Aim: The number of patients with autoimmune hepatitis (AIH) showing acute presentation has increased. This study aimed to assess their prognosis. Methods: A survey of AIH patients by sending questionnaires was performed, and 96 patients showing acute presentation were investigated. Results: The median age was 58 years and 78 patients (81%) were female. Eighty-four patients (88%) were positive for antinuclear antibody and/or anti-smooth muscle antibody. The median serum immunoglobulin G level was 2252mg/dL. Twenty-five patients (26%) showed histological acute hepatitis. As initial treatment, 88 patients (92%) were treated with corticosteroid, and 28 of them received pulse steroid treatment. Overall, 11 patients (11%) reached fatal outcomes (nine death and two liver transplantation). Patients with histological acute hepatitis showed higher serum bilirubin levels, lower prothrombin activities and higher prothrombin time-international normalized ratios (PT-INR) and reached fatal outcomes more frequently. With a multivariate logistic regression analysis, prothrombin activity and PT-INR at presentation was associated with fatal outcomes. Nine of 13 patients (69%) showing prothrombin activity of 40% or lower at presentation and nine of 19 patients (47%) showing PT-INR of 1.5 or higher reached fatal outcomes. Furthermore, of 13 patients showing prothrombin activity of 40% or lower and/or PT-INR of 1.5 or higher at presentation who were treated with pulse steroid treatment, four (31%) died from infectious disease. Conclusion: Prothrombin activity and PT-INR are prognostic factors for AIH showing acute presentation. Physicians should pay attention to the development of infectious disease when pulse steroid treatment is performed.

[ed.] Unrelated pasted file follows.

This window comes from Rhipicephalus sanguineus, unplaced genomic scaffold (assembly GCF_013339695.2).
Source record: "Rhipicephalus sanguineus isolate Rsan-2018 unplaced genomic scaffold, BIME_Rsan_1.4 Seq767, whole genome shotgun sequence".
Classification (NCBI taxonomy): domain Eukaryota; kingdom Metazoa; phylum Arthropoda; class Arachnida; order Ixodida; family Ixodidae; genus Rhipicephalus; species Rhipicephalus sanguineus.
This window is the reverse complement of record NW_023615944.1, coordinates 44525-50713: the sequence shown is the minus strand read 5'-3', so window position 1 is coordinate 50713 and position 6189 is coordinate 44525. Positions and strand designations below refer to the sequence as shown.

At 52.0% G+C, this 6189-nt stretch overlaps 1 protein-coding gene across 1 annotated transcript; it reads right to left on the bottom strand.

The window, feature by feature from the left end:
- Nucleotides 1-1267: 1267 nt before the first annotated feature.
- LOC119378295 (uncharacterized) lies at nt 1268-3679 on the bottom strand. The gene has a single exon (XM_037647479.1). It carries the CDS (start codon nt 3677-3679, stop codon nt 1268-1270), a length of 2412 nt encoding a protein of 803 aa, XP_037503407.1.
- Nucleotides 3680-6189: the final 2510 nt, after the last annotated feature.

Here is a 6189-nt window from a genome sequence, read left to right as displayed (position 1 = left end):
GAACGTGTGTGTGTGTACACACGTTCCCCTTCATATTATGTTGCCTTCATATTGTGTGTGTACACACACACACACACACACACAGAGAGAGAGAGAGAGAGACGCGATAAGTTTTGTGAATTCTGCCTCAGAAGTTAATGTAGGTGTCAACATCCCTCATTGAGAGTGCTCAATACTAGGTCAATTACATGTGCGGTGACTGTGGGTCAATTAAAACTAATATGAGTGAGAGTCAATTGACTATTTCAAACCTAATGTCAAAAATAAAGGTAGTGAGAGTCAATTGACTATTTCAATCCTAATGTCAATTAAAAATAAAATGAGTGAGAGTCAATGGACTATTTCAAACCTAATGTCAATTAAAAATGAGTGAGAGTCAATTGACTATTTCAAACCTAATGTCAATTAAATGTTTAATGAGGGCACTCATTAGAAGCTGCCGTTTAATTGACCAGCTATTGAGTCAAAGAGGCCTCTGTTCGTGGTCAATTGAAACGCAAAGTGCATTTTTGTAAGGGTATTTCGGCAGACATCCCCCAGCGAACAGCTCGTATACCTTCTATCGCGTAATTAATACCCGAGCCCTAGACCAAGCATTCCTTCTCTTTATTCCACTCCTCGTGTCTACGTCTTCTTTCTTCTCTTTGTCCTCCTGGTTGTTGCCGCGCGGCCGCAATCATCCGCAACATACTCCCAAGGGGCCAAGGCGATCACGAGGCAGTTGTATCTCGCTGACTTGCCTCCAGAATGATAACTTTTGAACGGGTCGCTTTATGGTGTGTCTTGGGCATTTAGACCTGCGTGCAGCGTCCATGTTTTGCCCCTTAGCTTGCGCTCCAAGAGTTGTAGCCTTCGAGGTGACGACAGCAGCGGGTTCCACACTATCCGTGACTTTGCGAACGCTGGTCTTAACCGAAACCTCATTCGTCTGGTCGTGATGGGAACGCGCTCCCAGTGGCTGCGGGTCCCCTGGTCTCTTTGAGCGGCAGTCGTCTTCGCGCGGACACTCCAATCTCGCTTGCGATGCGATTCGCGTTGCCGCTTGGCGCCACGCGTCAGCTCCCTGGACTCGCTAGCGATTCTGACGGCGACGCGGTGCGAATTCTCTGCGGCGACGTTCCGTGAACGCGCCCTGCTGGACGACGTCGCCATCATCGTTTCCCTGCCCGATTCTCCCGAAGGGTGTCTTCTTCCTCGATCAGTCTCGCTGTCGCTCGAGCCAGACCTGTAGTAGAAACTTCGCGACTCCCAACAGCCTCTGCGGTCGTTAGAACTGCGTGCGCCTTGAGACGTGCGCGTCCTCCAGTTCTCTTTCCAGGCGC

- Acute presentation
- Autoimmune hepatitis
- Prothrombin activity
- Prothrombin time-international normalized ratio
- Pulse steroid treatment